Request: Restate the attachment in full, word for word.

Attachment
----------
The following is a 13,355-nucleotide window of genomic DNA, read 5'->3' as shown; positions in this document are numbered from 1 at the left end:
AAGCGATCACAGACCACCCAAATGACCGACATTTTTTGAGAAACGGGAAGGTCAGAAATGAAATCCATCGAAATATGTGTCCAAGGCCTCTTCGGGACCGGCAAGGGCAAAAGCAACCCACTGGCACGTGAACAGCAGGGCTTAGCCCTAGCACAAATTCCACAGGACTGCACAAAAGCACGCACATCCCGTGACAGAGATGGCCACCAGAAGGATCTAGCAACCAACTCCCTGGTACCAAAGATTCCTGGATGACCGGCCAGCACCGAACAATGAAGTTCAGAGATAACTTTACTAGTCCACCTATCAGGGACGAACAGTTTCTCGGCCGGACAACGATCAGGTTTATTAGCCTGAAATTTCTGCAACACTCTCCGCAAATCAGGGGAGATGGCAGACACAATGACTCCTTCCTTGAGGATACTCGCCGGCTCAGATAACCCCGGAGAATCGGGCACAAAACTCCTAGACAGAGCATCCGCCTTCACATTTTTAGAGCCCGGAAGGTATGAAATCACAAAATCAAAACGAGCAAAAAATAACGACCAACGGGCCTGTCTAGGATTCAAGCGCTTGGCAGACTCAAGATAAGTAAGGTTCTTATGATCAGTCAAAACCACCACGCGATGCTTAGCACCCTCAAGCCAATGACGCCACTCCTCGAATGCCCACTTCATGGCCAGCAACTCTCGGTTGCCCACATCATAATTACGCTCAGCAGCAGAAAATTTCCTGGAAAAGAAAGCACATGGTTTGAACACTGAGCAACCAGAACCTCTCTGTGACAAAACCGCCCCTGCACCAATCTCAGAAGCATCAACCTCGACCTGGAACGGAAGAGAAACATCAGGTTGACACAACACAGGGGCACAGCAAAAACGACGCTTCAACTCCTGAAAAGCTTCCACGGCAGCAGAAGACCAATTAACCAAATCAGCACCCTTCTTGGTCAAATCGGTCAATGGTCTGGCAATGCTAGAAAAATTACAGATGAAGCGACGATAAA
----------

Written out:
The following is a 13,355-nucleotide window of genomic DNA, read 5'->3' as shown; positions in this document are numbered from 1 at the left end:
AAGCGATCACAGACCACCCAAATGACCGACATTTTTTGAGAAACGGGAAGGTCAGAAATGAAATCCATCGAAATATGTGTCCAAGGCCTCTTCGGGACCGGCAAGGGCAAAAGCAACCCACTGGCACGTGAACAGCAGGGCTTAGCCCTAGCACAAATTCCACAGGACTGCACAAAAGCACGCACATCCCGTGACAGAGATGGCCACCAGAAGGATCTAGCAACCAACTCCCTGGTACCAAAGATTCCTGGATGACCGGCCAGCACCGAACAATGAAGTTCAGAGATAACTTTACTAGTCCACCTATCAGGGACGAACAGTTTCTCGGCCGGACAACGATCAGGTTTATTAGCCTGAAATTTCTGCAACACTCTCCGCAAATCAGGGGAGATGGCAGACACAATGACTCCTTCCTTGAGGATACTCGCCGGCTCAGATAACCCCGGAGAATCGGGCACAAAACTCCTAGACAGAGCATCCGCCTTCACATTTTTAGAGCCCGGAAGGTATGAAATCACAAAATCAAAACGAGCAAAAAATAACGACCAACGGGCCTGTCTAGGATTCAAGCGCTTGGCAGACTCAAGATAAGTAAGGTTCTTATGATCAGTCAAAACCACCACGCGATGCTTAGCACCCTCAAGCCAATGACGCCACTCCTCGAATGCCCACTTCATGGCCAGCAACTCTCGGTTGCCCACATCATAATTACGCTCAGCAGCAGAAAATTTCCTGGAAAAGAAAGCACATGGTTTGAACACTGAGCAACCAGAACCTCTCTGTGACAAAACCGCCCCTGCACCAATCTCAGAAGCATCAACCTCGACCTGGAACGGAAGAGAAACATCAGGTTGACACAACACAGGGGCACAGCAAAAACGACGCTTCAACTCCTGAAAAGCTTCCACGGCAGCAGAAGACCAATTAACCAAATCAGCACCCTTCTTGGTCAAATCGGTCAATGGTCTGGCAATGCTAGAAAAATTACAGATGAAGCGACGATAAA